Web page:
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More Australians are seeking support for alcohol. Here’s how governments can take action


Anyone struggling with alcohol should be able to seek help without being inundated with aggressive and targeted online ads plastered across their social media accounts, or as they browse a website.  

But right now, every phone is a bottle shop and a billboard, making it almost impossible for people trying to cut back to avoid rampant alcohol advertising. 

New data from the Australian Institute of Health and Welfare (AIHW) shows more and more people are seeking treatment and support for alcohol each year.  

In 2022-23, the proportion of people seeking help for alcohol as their principal drug of concern reached the highest in a decade

The report, Alcohol and other Drug Treatment Services in Australia: Early Insights, also shows the number of people who accessed treatment for alcohol as a common principal drug of concern has increased from 48,500 closed treatment episodes in 2003-04 to 92,417 closed treatment episodes in 2022-23.  

AIHW define ‘principal drug of concern’ as the main substance a client stated led them to seek treatment from an alcohol and drug agency.

The data also found alcohol is the most common principal drug of concern, with 42.5% of people receiving treatment for it compared to any other drug including amphetamines (24%), cannabis (17%) and heroin (4.5%).  

Alcohol and other Drugs Council of Australia CEO Melanie Walker said the number of older people seeking treatment was increasing over time.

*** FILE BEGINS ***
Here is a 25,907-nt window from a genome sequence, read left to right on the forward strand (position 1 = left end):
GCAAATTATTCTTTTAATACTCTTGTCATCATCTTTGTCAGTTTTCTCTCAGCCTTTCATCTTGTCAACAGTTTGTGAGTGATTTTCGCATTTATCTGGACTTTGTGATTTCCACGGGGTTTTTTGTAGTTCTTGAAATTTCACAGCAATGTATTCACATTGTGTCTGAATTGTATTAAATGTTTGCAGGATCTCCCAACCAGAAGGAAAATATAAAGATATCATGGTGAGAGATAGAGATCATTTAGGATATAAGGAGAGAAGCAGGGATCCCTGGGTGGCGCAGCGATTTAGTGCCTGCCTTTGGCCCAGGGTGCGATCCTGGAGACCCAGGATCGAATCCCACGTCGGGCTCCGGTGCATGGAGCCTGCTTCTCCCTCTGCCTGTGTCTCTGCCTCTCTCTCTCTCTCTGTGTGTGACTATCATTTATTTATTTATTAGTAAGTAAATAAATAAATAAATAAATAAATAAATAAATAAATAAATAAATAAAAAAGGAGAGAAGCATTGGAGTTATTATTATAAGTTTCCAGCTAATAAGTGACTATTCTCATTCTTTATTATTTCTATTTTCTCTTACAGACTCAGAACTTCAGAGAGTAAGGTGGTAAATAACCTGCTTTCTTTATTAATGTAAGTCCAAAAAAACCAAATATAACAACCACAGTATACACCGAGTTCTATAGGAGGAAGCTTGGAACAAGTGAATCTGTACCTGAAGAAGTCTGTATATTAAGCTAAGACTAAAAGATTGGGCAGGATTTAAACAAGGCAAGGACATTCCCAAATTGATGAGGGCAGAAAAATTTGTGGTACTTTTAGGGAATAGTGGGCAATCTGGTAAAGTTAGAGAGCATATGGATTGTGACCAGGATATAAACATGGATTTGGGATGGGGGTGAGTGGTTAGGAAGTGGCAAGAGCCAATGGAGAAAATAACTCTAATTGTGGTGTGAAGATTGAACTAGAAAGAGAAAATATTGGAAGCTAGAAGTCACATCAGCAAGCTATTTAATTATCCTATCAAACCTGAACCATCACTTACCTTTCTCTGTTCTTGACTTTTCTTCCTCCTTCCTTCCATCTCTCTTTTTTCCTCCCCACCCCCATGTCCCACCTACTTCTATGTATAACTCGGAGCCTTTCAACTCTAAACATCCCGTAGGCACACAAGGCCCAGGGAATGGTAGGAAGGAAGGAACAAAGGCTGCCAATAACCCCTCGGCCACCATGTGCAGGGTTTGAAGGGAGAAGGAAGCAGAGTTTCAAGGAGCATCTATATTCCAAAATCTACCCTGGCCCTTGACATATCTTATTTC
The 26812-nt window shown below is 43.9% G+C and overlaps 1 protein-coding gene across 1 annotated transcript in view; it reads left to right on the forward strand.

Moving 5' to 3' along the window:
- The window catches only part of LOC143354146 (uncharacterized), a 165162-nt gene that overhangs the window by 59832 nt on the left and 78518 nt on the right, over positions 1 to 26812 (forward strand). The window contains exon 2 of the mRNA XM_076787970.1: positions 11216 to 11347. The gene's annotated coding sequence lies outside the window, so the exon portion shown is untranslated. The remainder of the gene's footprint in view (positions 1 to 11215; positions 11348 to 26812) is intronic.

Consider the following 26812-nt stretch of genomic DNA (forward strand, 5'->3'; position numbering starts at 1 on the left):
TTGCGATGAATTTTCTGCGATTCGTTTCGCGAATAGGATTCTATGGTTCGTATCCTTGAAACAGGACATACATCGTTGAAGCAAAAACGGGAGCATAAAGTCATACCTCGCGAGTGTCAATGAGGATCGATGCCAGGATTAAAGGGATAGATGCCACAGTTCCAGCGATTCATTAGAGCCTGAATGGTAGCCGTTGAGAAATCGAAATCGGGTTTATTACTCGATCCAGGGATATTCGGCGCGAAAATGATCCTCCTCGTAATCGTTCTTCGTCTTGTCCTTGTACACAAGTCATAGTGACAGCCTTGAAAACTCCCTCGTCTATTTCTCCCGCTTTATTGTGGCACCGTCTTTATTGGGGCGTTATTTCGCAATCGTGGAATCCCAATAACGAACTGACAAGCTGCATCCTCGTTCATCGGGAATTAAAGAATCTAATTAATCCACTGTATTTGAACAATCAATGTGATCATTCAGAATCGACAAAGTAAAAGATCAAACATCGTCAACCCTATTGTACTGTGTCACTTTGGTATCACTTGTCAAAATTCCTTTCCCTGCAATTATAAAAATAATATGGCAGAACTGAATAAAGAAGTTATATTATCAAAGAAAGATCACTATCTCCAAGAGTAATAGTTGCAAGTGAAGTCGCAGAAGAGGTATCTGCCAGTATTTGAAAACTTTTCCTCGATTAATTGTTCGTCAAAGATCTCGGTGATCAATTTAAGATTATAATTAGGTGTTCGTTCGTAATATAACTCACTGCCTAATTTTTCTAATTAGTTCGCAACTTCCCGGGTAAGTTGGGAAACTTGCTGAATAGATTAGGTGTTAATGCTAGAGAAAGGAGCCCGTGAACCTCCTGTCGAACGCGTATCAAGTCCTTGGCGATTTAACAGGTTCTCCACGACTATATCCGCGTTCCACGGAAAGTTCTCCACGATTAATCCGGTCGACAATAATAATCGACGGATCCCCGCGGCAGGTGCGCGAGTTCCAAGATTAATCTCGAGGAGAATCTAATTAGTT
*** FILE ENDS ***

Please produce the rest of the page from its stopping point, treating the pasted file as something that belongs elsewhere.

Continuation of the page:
“Given alcohol was the most common principal drug of concern for clients over 40, I think that is reflected in FARE’s key point that the proportion of people seeking help for alcohol as their principal drug of concern is also the highest in a decade,” she said.   

“It will be particularly important to reflect on this growing cohort of older people engaging with treatment and what that means for policy and programs going forward.”   

We know for every person seeking support for alcohol, there are many more people who aren’t getting the help they need.  

The landscape right now is extremely concerning.  

Alcohol companies are collecting more data on people than ever before, which means those who are struggling are increasingly targeted with relentless marketing.  

There are several steps our federal and state governments can act now to prevent harms. 

The federal government is currently reviewing the Privacy Act, which is a prime opportunity to ensure people’s data isn’t collected and used to market harmful and addictive products to those already doing it tough around alcohol.  

State and territory governments can also play a role by reviewing and updating their legislation to ensure proper protections are in place for the delivery of alcohol, including having ID checks, not selling alcohol late at night into the home, and introducing a two-hour safety pause between when an order is placed and when it is delivered. 

Polling across the ACT, South Australia and Queensland found strong support for these common-sense measures to reduce harm. 

Each of these jurisdictions are currently considering reforms in the online sale and delivery of alcohol.   

These changes can go a long way to ensuring our community can spend time online while keeping healthy and well. 

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Our blog aims to generate meaningful commentary about alcohol policy, and to provide a platform for all members of the Australian community to share their views and concerns.

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